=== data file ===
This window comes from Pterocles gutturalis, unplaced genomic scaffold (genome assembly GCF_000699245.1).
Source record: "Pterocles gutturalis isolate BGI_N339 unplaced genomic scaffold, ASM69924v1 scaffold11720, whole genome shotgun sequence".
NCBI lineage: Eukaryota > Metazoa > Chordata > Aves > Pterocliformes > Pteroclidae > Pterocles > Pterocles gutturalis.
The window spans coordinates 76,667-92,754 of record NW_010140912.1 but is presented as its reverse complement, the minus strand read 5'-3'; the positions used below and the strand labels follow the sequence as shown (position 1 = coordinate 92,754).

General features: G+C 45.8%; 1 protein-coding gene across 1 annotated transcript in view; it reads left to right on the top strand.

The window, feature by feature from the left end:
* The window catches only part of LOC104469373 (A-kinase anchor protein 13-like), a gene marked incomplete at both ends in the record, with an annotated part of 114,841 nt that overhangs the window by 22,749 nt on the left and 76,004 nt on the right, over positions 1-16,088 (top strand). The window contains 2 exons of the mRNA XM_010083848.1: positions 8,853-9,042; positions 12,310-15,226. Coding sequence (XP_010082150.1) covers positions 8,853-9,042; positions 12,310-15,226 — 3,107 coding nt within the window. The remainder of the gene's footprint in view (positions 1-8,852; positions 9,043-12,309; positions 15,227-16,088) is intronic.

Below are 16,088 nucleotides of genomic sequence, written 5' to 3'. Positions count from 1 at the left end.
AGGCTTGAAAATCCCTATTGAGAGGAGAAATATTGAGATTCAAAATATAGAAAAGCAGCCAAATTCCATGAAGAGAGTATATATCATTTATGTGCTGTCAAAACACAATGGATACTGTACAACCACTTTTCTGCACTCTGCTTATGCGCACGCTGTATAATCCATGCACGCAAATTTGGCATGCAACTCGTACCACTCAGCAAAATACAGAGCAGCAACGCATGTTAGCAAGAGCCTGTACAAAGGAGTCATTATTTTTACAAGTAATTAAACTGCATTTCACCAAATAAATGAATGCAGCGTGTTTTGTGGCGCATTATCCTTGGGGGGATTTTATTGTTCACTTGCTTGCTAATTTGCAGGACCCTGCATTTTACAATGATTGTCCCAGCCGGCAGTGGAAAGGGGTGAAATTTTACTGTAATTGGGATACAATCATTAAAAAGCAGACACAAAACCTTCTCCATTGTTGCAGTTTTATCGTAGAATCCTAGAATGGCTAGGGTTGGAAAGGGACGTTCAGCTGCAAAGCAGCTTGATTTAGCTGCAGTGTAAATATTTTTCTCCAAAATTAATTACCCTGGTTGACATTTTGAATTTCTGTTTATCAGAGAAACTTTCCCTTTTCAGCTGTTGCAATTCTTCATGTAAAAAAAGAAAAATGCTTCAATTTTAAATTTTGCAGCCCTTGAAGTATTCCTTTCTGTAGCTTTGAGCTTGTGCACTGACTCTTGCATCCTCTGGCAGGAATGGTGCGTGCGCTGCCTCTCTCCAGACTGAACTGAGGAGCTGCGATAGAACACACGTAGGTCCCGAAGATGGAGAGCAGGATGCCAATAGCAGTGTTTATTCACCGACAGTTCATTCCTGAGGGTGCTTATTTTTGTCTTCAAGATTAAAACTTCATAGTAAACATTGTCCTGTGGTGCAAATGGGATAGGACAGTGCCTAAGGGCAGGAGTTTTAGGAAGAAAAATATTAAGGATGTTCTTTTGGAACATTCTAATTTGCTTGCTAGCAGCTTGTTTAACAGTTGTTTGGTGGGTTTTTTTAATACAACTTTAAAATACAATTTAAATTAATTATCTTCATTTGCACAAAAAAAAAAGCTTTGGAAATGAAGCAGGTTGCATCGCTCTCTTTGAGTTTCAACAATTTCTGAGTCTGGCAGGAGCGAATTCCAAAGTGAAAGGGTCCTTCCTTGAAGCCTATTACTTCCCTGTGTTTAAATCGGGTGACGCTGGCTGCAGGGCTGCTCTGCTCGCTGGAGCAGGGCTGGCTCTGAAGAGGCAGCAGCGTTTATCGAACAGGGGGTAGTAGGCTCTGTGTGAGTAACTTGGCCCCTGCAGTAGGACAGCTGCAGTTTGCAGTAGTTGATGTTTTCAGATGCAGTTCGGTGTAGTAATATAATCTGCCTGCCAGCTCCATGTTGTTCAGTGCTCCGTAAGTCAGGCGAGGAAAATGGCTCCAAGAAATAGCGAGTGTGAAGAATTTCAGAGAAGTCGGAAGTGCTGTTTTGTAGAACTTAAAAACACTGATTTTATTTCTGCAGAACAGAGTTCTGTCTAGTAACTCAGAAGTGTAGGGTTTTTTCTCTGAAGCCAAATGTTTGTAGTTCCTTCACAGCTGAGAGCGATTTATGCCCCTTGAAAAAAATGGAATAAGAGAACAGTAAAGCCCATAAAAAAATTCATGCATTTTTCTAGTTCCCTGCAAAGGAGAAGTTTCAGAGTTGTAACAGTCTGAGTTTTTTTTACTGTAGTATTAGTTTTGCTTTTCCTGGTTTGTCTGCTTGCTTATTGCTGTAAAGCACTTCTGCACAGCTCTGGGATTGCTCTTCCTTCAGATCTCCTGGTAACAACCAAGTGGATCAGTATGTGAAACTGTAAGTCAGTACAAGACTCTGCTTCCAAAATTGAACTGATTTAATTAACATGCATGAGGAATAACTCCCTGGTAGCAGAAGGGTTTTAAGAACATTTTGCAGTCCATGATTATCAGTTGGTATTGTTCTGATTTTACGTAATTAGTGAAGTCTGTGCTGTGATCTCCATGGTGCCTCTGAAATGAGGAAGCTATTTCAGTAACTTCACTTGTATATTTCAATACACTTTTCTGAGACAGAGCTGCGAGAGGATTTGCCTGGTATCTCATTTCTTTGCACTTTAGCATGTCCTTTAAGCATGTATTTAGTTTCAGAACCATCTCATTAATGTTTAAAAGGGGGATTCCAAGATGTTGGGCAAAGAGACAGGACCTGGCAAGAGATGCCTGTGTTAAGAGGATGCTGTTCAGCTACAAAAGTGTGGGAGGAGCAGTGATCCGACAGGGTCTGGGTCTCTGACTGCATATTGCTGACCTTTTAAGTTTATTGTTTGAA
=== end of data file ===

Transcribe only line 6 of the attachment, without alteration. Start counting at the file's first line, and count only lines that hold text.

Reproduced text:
The window, feature by feature from the left end: